The Trump Administration could also implement additional security protocols to make it harder for applicants who are Muslim, believed to be Muslim, or from Muslim-majority countries to obtain visas, especially tourist/visitor visas and other nonimmigrant visas. Trump may issue an executive order to temporarily suspend or cancel entry to the U.S. on nonimmigrant visas from target countries. Even if such a policy is eventually struck down by the courts, it will slow down visa processing for all applicants.

The processing of I-130 (family-based) and I-140 (employment-based) immigrant petitions, which is the first step in obtaining an immigrant visa at the U.S. Consulate, is unlikely to be affected by a Trump Administration. Filing fees, not tax dollars, provide funding for USCIS’ review of immigrant petitions. The availability of immigrant petitions in the family-based and employment-based categories is also governed by statutory law, not by the President.

Immigrant-based visas such as the F-1 fiance visa and CR immigrant visa already have strict requirements. Nevertheless, the Trump Administration could suspend the issuance of such visas until more vetting mechanisms are implemented.

6. “Reform legal immigration to serve the best interests of America and its workers, keeping immigration levels within historic norms.” (#10 on Trump’s 10 Point Plan)

Legal immigration is governed by regulations and legislation, not by a President’s executive action. The President’s immigration policy must operate within the bounds of existing law. The President has limited power to regulate and deregulate. Only Congress has power to introduce and pass immigration laws.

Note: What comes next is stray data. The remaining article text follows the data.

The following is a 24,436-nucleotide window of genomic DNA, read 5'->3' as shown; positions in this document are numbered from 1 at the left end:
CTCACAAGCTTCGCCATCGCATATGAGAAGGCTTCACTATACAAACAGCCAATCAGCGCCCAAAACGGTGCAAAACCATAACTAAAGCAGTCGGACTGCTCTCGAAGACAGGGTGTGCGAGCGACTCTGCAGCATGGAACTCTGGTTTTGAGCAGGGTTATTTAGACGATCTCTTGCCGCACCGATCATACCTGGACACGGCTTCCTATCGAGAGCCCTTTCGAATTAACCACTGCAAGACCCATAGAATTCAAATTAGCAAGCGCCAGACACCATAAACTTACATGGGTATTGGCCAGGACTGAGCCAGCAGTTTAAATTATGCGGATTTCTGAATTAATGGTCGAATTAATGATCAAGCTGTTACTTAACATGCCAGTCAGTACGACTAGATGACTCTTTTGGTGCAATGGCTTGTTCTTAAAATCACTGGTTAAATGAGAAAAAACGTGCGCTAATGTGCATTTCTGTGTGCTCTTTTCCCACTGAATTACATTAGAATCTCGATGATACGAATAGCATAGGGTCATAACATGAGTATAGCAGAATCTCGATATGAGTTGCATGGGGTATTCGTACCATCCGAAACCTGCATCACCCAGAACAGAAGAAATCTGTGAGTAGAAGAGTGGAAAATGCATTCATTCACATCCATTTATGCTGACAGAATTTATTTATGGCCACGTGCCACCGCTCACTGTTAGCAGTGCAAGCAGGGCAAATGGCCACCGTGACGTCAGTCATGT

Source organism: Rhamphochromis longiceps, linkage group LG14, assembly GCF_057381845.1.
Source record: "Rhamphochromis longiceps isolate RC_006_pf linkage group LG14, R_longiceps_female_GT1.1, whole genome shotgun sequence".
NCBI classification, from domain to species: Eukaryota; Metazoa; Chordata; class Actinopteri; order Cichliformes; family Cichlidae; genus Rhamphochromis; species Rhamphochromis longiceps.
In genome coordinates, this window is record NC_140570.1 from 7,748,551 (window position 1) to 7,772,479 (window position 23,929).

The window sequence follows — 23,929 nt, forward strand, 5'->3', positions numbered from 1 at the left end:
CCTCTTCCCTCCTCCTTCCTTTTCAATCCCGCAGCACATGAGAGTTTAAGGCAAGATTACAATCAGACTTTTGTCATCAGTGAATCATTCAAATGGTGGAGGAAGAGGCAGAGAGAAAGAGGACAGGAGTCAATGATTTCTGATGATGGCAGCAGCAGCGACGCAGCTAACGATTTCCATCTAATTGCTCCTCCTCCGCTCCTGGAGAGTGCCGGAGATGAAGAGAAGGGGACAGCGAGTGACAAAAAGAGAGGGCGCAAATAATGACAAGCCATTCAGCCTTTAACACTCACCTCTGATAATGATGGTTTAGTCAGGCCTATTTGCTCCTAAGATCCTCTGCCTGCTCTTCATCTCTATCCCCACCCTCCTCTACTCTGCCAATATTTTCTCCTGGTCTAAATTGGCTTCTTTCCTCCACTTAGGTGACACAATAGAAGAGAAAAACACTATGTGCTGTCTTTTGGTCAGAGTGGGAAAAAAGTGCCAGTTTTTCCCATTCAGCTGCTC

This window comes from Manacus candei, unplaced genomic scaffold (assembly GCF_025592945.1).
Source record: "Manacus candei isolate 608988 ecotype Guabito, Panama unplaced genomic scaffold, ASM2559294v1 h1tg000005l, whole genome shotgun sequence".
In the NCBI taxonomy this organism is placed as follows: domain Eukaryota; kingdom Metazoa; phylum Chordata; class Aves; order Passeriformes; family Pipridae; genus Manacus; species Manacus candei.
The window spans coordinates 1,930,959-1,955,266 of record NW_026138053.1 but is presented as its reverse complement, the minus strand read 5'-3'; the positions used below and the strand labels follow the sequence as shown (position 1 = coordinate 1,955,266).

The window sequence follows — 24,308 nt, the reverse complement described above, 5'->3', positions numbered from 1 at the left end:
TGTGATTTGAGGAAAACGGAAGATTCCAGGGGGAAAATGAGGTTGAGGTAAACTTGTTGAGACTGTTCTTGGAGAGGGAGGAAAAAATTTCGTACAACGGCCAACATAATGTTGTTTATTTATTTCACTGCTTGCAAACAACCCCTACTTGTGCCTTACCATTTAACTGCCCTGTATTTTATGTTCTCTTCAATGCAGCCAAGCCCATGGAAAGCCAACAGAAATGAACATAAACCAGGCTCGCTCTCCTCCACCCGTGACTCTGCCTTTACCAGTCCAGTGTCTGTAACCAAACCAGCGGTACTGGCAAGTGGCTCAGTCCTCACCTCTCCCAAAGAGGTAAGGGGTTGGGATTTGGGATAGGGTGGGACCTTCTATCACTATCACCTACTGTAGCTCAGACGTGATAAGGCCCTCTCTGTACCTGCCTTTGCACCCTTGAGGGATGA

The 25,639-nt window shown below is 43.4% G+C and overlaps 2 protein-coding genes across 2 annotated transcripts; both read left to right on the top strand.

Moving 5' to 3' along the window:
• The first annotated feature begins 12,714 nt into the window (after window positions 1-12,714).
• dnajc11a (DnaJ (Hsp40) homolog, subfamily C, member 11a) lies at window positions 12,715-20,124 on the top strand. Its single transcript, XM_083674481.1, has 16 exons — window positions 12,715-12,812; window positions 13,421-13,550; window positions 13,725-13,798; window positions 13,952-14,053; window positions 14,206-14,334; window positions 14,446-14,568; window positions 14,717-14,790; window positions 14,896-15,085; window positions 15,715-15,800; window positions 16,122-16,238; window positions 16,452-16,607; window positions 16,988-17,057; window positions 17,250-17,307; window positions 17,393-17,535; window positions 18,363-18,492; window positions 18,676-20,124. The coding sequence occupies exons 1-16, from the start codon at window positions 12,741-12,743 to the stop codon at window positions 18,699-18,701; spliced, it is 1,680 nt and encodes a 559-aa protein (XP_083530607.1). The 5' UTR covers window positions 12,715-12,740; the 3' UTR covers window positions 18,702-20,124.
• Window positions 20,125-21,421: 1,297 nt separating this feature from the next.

Regulation

A regulation is much harder to rescind than an executive order. The Administrative Procedure Act requires all regulations to be published in the Federal Register, undergo public notice-and-comment, receive financial consideration by the Office of Management and Budget, and be finalized for rulemaking. The I-601A Provisional Unlawful Presence Waiver is one example of a regulation.

Under statute passed by Congress, a person is generally barred from reentering the U.S. for 3 years if he accrued more than 180 days to less than 1 year of unlawful presence before leaving the U.S. The bar to reentry is 10 years if the unlawful presence lasted 1 year or more. The 3/10 year bar is triggered when the person departs the U.S. (without advance parole) to apply for an immigrant visa. The unlawful presence waiver, which is available under statutory law, excuses certain eligible persons from the 3/10 year bar.